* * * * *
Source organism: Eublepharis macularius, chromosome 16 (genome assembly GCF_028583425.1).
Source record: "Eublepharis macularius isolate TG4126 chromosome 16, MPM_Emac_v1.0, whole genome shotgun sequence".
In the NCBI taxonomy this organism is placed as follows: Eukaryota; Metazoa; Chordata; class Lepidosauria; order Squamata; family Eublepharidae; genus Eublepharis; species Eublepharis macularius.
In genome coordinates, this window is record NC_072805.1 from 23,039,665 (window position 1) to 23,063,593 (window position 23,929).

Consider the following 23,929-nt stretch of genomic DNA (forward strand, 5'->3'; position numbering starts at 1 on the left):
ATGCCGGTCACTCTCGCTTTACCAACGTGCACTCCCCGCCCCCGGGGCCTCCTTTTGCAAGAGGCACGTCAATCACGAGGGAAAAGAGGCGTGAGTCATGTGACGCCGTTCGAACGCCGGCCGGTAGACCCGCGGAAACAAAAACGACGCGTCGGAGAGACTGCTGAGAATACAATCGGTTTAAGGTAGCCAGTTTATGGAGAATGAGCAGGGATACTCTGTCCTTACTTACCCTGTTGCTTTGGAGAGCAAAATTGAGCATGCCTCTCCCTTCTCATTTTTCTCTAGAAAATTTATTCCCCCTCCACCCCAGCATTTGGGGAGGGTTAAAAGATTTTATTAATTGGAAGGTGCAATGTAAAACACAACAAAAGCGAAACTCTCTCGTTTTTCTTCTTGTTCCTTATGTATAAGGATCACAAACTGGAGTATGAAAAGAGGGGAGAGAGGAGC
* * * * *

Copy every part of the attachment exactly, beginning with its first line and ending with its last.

Source organism: Eublepharis macularius, chromosome 16 (genome assembly GCF_028583425.1).
Source record: "Eublepharis macularius isolate TG4126 chromosome 16, MPM_Emac_v1.0, whole genome shotgun sequence".
In the NCBI taxonomy this organism is placed as follows: Eukaryota; Metazoa; Chordata; class Lepidosauria; order Squamata; family Eublepharidae; genus Eublepharis; species Eublepharis macularius.
In genome coordinates, this window is record NC_072805.1 from 23,039,665 (window position 1) to 23,063,593 (window position 23,929).

Consider the following 23,929-nt stretch of genomic DNA (forward strand, 5'->3'; position numbering starts at 1 on the left):
ATGCCGGTCACTCTCGCTTTACCAACGTGCACTCCCCGCCCCCGGGGCCTCCTTTTGCAAGAGGCACGTCAATCACGAGGGAAAAGAGGCGTGAGTCATGTGACGCCGTTCGAACGCCGGCCGGTAGACCCGCGGAAACAAAAACGACGCGTCGGAGAGACTGCTGAGAATACAATCGGTTTAAGGTAGCCAGTTTATGGAGAATGAGCAGGGATACTCTGTCCTTACTTACCCTGTTGCTTTGGAGAGCAAAATTGAGCATGCCTCTCCCTTCTCATTTTTCTCTAGAAAATTTATTCCCCCTCCACCCCAGCATTTGGGGAGGGTTAAAAGATTTTATTAATTGGAAGGTGCAATGTAAAACACAACAAAAGCGAAACTCTCTCGTTTTTCTTCTTGTTCCTTATGTATAAGGATCACAAACTGGAGTATGAAAAGAGGGGAGAGAGGAGC